in the established media. Merkel would have to be crazy not to see that. And in
practical terms: if Juncker is sacrificed, another candidate would have to face
the EU Parliament. Which head of government would be so stupid as to open
himself up to an embarrassing defeat?"
Prime Minister Matteo Renzi's social democratic Partito
Democratico won a clear victory in the European elections with 41 percent of the
vote. This shows that the parties of the centre can be successful even if they
introduce major reforms, the liberal daily Financial Times observes:
"However, his victory has implications that go beyond Italy. Across Europe,
mainstream leaders - especially on the centre-left - are nervous about
implementing painful economic reforms to raise growth. After their drubbing in
the European elections, some leaders will emerge even more fearful about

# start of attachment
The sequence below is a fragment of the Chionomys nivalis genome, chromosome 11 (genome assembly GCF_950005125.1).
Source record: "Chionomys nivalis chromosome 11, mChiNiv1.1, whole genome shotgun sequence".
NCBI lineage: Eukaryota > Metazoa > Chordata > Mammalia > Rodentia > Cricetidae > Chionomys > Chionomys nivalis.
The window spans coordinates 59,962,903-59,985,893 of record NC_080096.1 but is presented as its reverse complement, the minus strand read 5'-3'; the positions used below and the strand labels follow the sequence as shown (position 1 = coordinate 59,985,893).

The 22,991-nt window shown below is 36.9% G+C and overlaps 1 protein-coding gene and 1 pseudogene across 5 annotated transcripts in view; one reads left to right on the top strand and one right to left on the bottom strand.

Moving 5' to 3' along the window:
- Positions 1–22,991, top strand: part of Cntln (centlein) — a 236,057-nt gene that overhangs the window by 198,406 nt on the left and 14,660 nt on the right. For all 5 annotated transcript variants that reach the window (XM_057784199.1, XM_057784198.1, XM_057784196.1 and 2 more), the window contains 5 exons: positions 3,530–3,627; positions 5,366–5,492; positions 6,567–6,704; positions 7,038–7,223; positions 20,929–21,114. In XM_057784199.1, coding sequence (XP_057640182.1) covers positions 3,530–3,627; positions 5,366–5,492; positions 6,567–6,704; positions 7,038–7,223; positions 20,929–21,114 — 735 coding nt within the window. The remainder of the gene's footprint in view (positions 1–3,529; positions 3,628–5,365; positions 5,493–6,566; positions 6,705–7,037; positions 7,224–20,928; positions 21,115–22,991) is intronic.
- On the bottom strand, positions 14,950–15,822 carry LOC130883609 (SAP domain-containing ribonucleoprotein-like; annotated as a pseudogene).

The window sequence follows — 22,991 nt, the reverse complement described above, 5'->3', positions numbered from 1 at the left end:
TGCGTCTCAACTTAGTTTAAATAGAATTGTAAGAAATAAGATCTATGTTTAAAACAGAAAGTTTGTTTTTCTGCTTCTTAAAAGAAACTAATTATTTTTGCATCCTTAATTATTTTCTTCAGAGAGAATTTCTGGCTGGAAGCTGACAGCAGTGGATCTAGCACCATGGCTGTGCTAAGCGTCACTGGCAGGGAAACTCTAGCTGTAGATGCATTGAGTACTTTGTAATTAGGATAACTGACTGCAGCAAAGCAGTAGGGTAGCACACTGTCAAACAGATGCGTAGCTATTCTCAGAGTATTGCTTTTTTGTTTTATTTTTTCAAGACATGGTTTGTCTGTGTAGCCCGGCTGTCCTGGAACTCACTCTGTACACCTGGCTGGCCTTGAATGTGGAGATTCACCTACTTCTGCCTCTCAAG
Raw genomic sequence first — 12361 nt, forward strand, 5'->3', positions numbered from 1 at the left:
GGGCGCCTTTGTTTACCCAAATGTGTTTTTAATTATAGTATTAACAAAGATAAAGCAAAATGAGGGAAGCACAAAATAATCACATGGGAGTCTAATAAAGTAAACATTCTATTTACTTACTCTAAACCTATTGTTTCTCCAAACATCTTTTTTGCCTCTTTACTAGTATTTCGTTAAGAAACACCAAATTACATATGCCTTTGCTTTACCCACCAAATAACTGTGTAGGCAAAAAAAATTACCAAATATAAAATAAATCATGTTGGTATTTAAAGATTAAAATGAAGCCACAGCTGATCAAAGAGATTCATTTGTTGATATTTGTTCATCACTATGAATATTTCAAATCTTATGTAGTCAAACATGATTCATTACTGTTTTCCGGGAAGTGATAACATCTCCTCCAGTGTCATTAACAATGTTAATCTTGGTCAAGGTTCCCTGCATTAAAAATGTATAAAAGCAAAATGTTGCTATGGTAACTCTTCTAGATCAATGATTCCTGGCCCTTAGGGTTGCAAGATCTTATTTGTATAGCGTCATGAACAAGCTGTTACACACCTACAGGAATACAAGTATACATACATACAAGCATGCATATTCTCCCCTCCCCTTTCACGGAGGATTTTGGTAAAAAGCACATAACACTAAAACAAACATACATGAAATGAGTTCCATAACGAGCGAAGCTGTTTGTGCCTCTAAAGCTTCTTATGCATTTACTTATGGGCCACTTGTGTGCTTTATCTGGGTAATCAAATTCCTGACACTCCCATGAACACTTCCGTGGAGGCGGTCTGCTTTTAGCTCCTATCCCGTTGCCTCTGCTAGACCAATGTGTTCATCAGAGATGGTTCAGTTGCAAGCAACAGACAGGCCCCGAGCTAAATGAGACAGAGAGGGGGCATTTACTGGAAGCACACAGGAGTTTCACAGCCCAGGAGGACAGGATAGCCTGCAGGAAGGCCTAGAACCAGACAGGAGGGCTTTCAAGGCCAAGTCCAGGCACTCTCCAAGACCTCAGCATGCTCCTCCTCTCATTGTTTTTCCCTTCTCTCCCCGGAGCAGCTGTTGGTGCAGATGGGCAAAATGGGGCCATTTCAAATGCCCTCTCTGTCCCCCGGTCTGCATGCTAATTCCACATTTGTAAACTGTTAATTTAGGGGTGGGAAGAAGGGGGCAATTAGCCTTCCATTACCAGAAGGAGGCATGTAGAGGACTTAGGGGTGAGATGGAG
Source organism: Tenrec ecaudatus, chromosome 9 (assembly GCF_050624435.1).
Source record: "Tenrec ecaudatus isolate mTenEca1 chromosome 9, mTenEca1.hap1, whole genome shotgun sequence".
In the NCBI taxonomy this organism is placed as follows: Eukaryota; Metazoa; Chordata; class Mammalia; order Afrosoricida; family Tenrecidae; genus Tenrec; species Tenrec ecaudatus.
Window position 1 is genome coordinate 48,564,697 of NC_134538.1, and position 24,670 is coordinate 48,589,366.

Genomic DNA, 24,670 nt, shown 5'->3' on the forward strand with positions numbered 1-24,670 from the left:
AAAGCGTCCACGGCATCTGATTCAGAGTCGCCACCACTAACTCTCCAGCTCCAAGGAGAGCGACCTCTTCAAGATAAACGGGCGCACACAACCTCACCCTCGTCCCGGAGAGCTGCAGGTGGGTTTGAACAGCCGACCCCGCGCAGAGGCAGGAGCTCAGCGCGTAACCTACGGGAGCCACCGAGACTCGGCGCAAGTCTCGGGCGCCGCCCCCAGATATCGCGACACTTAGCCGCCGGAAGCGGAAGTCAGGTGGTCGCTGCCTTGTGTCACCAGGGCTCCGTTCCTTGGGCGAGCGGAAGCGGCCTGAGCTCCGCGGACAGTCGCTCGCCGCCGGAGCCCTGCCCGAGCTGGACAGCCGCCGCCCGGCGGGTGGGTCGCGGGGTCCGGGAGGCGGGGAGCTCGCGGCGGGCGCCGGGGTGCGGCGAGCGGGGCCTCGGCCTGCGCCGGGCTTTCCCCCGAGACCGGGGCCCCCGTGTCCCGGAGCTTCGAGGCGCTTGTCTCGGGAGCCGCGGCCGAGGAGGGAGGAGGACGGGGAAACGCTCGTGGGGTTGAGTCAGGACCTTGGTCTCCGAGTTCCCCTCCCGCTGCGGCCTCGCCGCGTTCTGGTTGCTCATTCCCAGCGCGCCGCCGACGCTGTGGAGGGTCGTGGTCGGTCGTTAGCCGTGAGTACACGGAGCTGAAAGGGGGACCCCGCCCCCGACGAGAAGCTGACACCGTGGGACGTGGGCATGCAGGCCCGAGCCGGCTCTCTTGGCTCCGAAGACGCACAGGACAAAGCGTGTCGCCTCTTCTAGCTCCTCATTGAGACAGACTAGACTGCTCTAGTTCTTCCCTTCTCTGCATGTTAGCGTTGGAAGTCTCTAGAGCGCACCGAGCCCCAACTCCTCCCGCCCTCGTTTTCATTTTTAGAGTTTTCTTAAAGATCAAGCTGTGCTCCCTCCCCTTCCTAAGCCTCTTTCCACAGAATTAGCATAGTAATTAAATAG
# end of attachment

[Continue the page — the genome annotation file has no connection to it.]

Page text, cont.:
pursuing unpopular policies such as public spending cuts. Mr Renzi's victory
serves as a valuable lesson that a mainstream European government promising an
ambitious reform programme can win the confidence of the electorate. President
François Hollande in France should take note."
According to the British newspaper The Sunday Times,
the sheikdom of Qatar purchased votes from senior officials at the International
Federation of Association Football Fifa to win the contest to stage the 2022
World Cup. Fifa must now draw the necessary consequences, the
conservative Dutch daily De Telegraaf demands: "These latest revelations of
corruption cast a dark shadow over the upcoming world championship in Brazil.
Indications that Qatar purchased the 2022 World Cup are piling up. In addition
it's becoming increasingly clear that criminals manipulated a series of friendly
games before the 2010 World Cup. The decision to let the event take place in
Qatar in 2022 - a country without any particular football history and with
temperatures of up to 50 degrees in the summer - was of course ridiculous from
the start. ... Now that The Sunday Times can prove that corruption really was
involved, there can be no getting around declaring the selection of Qatar